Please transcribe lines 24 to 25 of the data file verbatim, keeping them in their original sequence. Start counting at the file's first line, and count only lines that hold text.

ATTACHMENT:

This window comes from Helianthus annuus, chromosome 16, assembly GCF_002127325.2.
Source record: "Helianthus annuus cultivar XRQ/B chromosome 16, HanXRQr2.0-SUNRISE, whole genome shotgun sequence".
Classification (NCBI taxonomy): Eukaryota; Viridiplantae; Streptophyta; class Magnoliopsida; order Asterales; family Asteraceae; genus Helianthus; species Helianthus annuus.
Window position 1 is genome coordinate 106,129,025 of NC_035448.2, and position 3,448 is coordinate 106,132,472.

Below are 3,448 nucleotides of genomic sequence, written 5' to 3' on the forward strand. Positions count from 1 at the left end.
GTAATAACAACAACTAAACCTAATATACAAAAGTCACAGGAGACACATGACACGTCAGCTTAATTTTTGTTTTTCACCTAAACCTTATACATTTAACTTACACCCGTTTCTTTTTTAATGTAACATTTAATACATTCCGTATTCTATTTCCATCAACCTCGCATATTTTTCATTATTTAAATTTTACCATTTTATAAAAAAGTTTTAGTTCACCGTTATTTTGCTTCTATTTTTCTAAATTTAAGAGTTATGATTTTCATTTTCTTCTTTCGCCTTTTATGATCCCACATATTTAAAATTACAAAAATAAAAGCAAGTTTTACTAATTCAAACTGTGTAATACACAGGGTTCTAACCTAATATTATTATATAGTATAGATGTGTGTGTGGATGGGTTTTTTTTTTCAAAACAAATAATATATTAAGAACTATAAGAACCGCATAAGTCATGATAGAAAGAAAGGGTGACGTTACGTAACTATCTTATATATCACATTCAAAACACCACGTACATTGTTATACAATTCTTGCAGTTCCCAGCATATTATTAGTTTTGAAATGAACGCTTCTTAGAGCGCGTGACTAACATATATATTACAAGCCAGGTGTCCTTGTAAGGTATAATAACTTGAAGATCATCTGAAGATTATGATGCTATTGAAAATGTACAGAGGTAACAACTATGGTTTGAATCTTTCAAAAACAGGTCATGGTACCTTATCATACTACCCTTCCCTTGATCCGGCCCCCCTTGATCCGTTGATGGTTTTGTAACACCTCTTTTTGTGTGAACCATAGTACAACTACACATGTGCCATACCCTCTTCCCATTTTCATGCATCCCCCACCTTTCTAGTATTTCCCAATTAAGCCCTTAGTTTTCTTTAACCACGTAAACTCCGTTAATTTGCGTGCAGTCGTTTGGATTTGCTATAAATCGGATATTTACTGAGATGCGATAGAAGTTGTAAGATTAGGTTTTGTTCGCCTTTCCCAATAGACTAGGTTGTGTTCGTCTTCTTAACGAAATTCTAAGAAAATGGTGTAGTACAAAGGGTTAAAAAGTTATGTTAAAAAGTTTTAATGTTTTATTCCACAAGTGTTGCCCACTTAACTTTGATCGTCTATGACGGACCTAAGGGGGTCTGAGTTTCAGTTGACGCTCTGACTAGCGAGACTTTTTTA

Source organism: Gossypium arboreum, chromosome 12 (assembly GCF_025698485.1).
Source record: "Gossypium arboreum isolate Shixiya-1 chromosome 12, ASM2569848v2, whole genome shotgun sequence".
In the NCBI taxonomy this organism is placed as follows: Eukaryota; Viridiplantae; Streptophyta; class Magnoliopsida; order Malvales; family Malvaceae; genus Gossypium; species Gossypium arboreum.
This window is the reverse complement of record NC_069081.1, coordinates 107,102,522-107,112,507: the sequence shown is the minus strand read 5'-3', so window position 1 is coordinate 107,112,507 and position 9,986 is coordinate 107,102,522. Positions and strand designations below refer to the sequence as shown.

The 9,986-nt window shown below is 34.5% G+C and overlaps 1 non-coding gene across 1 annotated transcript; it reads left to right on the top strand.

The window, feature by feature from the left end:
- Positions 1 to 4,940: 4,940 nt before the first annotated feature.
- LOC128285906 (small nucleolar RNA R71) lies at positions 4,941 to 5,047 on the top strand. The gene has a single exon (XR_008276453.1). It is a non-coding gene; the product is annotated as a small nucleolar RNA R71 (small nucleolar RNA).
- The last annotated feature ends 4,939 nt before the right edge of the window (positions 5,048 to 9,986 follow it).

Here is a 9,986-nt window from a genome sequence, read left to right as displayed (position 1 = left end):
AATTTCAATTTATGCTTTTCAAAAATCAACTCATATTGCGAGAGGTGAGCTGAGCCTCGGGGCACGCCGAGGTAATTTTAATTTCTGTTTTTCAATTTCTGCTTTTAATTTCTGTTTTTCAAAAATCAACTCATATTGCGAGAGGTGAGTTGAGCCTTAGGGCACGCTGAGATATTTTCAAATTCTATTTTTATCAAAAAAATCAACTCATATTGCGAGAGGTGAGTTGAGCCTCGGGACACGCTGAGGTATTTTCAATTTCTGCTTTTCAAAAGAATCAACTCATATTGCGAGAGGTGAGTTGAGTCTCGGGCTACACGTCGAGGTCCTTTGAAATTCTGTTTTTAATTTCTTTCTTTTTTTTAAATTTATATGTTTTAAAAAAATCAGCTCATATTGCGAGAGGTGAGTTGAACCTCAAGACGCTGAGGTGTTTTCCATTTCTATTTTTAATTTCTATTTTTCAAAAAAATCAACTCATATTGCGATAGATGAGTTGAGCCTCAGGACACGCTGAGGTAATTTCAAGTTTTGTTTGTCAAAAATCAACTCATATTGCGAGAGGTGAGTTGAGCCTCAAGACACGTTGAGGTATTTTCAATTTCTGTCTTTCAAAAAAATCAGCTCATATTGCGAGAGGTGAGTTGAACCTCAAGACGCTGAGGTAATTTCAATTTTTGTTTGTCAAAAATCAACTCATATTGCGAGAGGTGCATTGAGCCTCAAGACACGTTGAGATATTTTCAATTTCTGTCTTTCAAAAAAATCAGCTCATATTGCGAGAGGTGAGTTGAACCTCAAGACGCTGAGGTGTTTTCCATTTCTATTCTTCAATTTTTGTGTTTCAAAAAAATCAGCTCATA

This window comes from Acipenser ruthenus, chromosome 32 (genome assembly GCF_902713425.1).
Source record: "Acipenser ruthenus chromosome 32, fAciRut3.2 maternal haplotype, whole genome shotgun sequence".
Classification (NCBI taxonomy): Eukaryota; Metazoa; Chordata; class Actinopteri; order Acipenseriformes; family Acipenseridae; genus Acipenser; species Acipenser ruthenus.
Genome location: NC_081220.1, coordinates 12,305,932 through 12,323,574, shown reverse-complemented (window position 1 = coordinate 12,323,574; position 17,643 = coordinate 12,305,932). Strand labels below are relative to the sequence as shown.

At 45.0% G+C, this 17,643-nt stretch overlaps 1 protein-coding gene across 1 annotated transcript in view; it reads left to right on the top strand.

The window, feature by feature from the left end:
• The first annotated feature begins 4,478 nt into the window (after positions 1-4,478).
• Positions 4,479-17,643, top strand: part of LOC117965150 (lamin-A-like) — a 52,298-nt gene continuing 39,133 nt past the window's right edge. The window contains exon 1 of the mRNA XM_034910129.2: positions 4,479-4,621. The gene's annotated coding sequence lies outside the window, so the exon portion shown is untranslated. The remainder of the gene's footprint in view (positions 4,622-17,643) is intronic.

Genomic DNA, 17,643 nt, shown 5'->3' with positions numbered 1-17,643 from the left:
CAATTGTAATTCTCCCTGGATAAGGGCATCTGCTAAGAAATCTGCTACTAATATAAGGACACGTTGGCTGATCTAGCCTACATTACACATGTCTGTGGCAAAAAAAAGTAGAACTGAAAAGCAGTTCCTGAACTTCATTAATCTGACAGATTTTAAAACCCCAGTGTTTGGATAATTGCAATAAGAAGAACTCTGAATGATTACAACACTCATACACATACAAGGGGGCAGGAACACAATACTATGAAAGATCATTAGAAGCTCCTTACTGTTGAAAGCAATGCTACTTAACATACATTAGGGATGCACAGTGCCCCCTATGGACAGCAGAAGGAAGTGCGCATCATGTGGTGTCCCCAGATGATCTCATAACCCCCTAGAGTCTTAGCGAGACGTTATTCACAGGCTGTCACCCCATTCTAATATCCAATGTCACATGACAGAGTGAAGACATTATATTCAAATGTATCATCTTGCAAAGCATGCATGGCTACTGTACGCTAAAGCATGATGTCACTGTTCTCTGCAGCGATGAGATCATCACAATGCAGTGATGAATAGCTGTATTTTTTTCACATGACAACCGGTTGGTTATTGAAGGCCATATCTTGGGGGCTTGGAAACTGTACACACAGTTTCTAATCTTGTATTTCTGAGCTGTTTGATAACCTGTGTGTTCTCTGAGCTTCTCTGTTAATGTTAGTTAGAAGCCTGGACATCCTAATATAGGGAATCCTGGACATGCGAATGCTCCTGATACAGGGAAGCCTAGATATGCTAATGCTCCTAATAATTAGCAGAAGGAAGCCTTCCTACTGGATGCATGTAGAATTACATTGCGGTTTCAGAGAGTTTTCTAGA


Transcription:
• The first annotated feature begins 4,478 nt into the window (after positions 1-4,478).
• Positions 4,479-17,643, top strand: part of LOC117965150 (lamin-A-like) — a 52,298-nt gene continuing 39,133 nt past the window's right edge. The window contains exon 1 of the mRNA XM_034910129.2: positions 4,479-4,621. The gene's annotated coding sequence lies outside the window, so the exon portion shown is untranslated. The remainder of the gene's footprint in view (positions 4,622-17,643) is intronic.